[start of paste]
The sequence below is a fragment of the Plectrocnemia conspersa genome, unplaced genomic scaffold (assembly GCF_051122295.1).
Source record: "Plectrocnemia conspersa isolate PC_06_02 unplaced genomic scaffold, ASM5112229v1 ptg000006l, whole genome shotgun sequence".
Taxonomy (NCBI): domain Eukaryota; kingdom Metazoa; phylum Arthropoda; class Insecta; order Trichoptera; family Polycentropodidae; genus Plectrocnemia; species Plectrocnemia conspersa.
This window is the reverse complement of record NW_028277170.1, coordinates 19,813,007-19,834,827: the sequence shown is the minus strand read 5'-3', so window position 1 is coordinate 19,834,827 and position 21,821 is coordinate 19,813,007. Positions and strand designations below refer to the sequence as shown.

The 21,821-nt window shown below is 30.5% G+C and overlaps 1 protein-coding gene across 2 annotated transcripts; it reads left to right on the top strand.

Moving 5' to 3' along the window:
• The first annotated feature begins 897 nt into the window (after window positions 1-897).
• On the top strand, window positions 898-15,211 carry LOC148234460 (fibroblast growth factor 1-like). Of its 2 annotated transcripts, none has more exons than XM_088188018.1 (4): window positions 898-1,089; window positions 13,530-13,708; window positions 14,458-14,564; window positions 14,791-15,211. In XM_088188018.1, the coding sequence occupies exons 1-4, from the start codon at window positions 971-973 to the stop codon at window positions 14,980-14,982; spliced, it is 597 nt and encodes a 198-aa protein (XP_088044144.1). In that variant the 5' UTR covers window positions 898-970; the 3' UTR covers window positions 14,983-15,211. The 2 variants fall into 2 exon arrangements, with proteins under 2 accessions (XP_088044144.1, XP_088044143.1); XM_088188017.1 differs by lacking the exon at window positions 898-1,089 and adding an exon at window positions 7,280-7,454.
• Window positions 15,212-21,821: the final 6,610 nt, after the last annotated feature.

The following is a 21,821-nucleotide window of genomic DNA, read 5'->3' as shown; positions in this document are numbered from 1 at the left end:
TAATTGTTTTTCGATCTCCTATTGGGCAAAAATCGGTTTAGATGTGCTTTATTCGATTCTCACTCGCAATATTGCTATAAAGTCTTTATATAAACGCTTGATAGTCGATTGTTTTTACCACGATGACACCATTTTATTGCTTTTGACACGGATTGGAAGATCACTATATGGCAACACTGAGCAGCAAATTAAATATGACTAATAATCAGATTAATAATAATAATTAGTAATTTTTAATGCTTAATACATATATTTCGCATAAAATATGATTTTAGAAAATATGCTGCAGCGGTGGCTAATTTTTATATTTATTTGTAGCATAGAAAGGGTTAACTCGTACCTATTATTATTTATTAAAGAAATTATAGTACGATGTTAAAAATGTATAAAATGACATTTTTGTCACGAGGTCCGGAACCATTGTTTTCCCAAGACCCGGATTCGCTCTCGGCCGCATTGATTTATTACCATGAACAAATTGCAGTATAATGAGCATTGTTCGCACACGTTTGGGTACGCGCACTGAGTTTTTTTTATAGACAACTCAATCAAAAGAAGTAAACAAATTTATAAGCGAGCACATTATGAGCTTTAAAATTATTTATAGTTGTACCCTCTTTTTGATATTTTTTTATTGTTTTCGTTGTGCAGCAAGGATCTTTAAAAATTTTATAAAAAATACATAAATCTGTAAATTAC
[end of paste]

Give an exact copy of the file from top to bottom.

The sequence below is a fragment of the Plectrocnemia conspersa genome, unplaced genomic scaffold (assembly GCF_051122295.1).
Source record: "Plectrocnemia conspersa isolate PC_06_02 unplaced genomic scaffold, ASM5112229v1 ptg000006l, whole genome shotgun sequence".
Taxonomy (NCBI): domain Eukaryota; kingdom Metazoa; phylum Arthropoda; class Insecta; order Trichoptera; family Polycentropodidae; genus Plectrocnemia; species Plectrocnemia conspersa.
This window is the reverse complement of record NW_028277170.1, coordinates 19,813,007-19,834,827: the sequence shown is the minus strand read 5'-3', so window position 1 is coordinate 19,834,827 and position 21,821 is coordinate 19,813,007. Positions and strand designations below refer to the sequence as shown.

The 21,821-nt window shown below is 30.5% G+C and overlaps 1 protein-coding gene across 2 annotated transcripts; it reads left to right on the top strand.

Moving 5' to 3' along the window:
• The first annotated feature begins 897 nt into the window (after window positions 1-897).
• On the top strand, window positions 898-15,211 carry LOC148234460 (fibroblast growth factor 1-like). Of its 2 annotated transcripts, none has more exons than XM_088188018.1 (4): window positions 898-1,089; window positions 13,530-13,708; window positions 14,458-14,564; window positions 14,791-15,211. In XM_088188018.1, the coding sequence occupies exons 1-4, from the start codon at window positions 971-973 to the stop codon at window positions 14,980-14,982; spliced, it is 597 nt and encodes a 198-aa protein (XP_088044144.1). In that variant the 5' UTR covers window positions 898-970; the 3' UTR covers window positions 14,983-15,211. The 2 variants fall into 2 exon arrangements, with proteins under 2 accessions (XP_088044144.1, XP_088044143.1); XM_088188017.1 differs by lacking the exon at window positions 898-1,089 and adding an exon at window positions 7,280-7,454.
• Window positions 15,212-21,821: the final 6,610 nt, after the last annotated feature.

The following is a 21,821-nucleotide window of genomic DNA, read 5'->3' as shown; positions in this document are numbered from 1 at the left end:
TAATTGTTTTTCGATCTCCTATTGGGCAAAAATCGGTTTAGATGTGCTTTATTCGATTCTCACTCGCAATATTGCTATAAAGTCTTTATATAAACGCTTGATAGTCGATTGTTTTTACCACGATGACACCATTTTATTGCTTTTGACACGGATTGGAAGATCACTATATGGCAACACTGAGCAGCAAATTAAATATGACTAATAATCAGATTAATAATAATAATTAGTAATTTTTAATGCTTAATACATATATTTCGCATAAAATATGATTTTAGAAAATATGCTGCAGCGGTGGCTAATTTTTATATTTATTTGTAGCATAGAAAGGGTTAACTCGTACCTATTATTATTTATTAAAGAAATTATAGTACGATGTTAAAAATGTATAAAATGACATTTTTGTCACGAGGTCCGGAACCATTGTTTTCCCAAGACCCGGATTCGCTCTCGGCCGCATTGATTTATTACCATGAACAAATTGCAGTATAATGAGCATTGTTCGCACACGTTTGGGTACGCGCACTGAGTTTTTTTTATAGACAACTCAATCAAAAGAAGTAAACAAATTTATAAGCGAGCACATTATGAGCTTTAAAATTATTTATAGTTGTACCCTCTTTTTGATATTTTTTTATTGTTTTCGTTGTGCAGCAAGGATCTTTAAAAATTTTATAAAAAATACATAAATCTGTAAATTAC